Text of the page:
In 1991, Carl Lewis was both the fastest man on earth and a profound long jumper, perhaps the greatest track-and-field star of all time in the prime of his career. On June 14th of that year, however, Carl Lewis was human. Leroy Burrell blazed through the 100-meters, besting him by a razor-thin margin of three-hundredths of a second. In the time it takes the shutter to capture a single frame of video, Lewis's three-year-old world record was gone.
In a paper just published in the journal Neuron, a team at the Stanford School of Engineering, led by electrical engineers Krishna Shenoy and Maneesh Sahani, explored the neurological explanations for why Lewis may have lost that day. The team, which included graduate students Afsheen Afshar, Gopal Santhanam, Byron Yu, and post-doctoral researcher Stephen Ryu, studied how the brain plans for and executes movements in reaction to a "go" signal.
The advent of new measurement technologies that permit researchers to monitor up to hundreds of individual neurons simultaneously, combined with new analytical mathematics, are providing a revealing look inside the brain and a better understanding of the neurological processes behind the planning and execution of motion.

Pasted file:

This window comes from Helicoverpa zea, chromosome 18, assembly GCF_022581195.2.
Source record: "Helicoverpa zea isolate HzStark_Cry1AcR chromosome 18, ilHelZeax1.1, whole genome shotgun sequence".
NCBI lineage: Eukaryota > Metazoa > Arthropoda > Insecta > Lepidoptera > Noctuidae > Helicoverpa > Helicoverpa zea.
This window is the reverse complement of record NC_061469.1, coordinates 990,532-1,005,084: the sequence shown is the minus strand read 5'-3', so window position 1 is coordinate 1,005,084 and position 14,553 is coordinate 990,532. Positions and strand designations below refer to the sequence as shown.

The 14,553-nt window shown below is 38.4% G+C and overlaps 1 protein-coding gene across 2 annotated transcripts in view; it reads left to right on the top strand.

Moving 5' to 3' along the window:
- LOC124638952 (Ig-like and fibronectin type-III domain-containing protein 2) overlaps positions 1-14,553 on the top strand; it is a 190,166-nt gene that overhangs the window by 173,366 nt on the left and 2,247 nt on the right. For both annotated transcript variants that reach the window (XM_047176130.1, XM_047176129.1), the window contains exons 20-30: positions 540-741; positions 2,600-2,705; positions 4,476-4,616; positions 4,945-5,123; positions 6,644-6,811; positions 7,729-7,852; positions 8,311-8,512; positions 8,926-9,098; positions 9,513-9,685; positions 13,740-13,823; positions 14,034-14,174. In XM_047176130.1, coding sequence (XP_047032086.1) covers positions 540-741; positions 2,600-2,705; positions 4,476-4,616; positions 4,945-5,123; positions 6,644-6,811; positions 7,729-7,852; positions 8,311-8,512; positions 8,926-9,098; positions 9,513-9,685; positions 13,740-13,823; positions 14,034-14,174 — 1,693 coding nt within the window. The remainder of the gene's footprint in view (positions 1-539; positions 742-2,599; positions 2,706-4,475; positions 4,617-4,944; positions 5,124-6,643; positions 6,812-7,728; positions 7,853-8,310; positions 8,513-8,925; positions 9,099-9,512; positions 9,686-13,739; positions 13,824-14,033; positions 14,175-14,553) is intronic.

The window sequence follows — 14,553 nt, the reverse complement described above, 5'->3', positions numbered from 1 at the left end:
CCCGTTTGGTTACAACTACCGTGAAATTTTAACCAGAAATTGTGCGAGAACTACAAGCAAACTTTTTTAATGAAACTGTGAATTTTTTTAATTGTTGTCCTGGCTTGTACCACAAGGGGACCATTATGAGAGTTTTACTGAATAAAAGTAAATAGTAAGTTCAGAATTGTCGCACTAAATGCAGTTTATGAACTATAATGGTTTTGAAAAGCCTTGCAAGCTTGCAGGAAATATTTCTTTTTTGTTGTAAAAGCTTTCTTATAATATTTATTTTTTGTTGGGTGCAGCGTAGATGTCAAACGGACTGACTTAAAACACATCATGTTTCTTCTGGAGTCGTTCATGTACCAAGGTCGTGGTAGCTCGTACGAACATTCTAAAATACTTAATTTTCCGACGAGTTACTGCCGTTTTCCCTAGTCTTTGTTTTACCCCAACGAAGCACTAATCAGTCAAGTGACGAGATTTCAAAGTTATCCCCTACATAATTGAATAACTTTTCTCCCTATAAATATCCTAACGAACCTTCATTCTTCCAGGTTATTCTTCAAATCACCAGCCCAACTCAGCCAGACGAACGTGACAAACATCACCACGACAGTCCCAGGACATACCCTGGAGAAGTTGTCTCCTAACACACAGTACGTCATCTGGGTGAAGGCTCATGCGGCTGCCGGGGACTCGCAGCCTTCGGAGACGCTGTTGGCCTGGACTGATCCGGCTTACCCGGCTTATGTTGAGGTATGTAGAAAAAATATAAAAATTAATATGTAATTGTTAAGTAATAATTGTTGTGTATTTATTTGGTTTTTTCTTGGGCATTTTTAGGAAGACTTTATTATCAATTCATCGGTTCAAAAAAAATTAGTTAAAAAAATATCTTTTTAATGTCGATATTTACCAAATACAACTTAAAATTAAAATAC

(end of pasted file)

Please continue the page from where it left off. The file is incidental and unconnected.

"This research holds great promise in many areas of neuroscience, in particular human prostheses that can be controlled by the brain," said Shenoy.
The ability of humans to time the onset of planned movements is imprecise, often frustratingly so. In Carl Lewis's case, that imprecision cost him the race and the record. In fact, experts later pointed out that Burrell was not really the faster man that day; he was merely the faster off the blocks, beating Lewis at the gun by about five one-hundredths of a second, a difference that provided the margin of victory.
"Lewis may well have lost because he wasn't able to optimize his own motor plan and thus his reaction time was slow," said Shenoy.
|Contact: Andrew Myers|
Stanford School of Engineering